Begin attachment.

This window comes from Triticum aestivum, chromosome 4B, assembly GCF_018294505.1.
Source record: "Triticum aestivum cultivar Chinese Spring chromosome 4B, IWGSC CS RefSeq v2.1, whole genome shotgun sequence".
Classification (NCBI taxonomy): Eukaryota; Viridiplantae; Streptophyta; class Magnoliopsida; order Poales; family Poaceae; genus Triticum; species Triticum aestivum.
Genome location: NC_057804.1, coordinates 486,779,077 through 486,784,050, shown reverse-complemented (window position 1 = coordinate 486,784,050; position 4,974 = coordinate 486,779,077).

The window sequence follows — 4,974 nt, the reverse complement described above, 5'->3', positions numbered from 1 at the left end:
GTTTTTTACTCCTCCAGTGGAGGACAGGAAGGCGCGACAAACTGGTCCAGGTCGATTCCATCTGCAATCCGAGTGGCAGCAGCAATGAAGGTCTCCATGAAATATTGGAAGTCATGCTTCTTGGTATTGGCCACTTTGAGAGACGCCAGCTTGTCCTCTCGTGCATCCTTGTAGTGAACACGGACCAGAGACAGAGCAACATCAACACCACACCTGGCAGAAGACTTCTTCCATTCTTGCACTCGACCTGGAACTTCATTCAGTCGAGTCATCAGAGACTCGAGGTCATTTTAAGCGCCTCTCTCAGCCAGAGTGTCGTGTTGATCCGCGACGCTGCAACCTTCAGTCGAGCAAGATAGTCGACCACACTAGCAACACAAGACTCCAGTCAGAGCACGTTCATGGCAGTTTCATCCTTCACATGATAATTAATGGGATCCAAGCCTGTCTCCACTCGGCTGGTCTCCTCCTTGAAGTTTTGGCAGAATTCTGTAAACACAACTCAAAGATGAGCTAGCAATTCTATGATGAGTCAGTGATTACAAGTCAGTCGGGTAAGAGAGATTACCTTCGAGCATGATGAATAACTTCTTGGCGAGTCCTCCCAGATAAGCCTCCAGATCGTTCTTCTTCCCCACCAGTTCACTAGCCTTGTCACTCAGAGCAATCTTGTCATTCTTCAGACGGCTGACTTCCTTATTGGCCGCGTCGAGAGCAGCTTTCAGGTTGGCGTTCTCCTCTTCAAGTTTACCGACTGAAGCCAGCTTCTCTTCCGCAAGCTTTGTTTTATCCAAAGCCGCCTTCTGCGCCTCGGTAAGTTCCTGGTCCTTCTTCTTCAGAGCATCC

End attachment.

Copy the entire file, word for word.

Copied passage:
This window comes from Triticum aestivum, chromosome 4B, assembly GCF_018294505.1.
Source record: "Triticum aestivum cultivar Chinese Spring chromosome 4B, IWGSC CS RefSeq v2.1, whole genome shotgun sequence".
Classification (NCBI taxonomy): Eukaryota; Viridiplantae; Streptophyta; class Magnoliopsida; order Poales; family Poaceae; genus Triticum; species Triticum aestivum.
Genome location: NC_057804.1, coordinates 486,779,077 through 486,784,050, shown reverse-complemented (window position 1 = coordinate 486,784,050; position 4,974 = coordinate 486,779,077).

The window sequence follows — 4,974 nt, the reverse complement described above, 5'->3', positions numbered from 1 at the left end:
GTTTTTTACTCCTCCAGTGGAGGACAGGAAGGCGCGACAAACTGGTCCAGGTCGATTCCATCTGCAATCCGAGTGGCAGCAGCAATGAAGGTCTCCATGAAATATTGGAAGTCATGCTTCTTGGTATTGGCCACTTTGAGAGACGCCAGCTTGTCCTCTCGTGCATCCTTGTAGTGAACACGGACCAGAGACAGAGCAACATCAACACCACACCTGGCAGAAGACTTCTTCCATTCTTGCACTCGACCTGGAACTTCATTCAGTCGAGTCATCAGAGACTCGAGGTCATTTTAAGCGCCTCTCTCAGCCAGAGTGTCGTGTTGATCCGCGACGCTGCAACCTTCAGTCGAGCAAGATAGTCGACCACACTAGCAACACAAGACTCCAGTCAGAGCACGTTCATGGCAGTTTCATCCTTCACATGATAATTAATGGGATCCAAGCCTGTCTCCACTCGGCTGGTCTCCTCCTTGAAGTTTTGGCAGAATTCTGTAAACACAACTCAAAGATGAGCTAGCAATTCTATGATGAGTCAGTGATTACAAGTCAGTCGGGTAAGAGAGATTACCTTCGAGCATGATGAATAACTTCTTGGCGAGTCCTCCCAGATAAGCCTCCAGATCGTTCTTCTTCCCCACCAGTTCACTAGCCTTGTCACTCAGAGCAATCTTGTCATTCTTCAGACGGCTGACTTCCTTATTGGCCGCGTCGAGAGCAGCTTTCAGGTTGGCGTTCTCCTCTTCAAGTTTACCGACTGAAGCCAGCTTCTCTTCCGCAAGCTTTGTTTTATCCAAAGCCGCCTTCTGCGCCTCGGTAAGTTCCTGGTCCTTCTTCTTCAGAGCATCC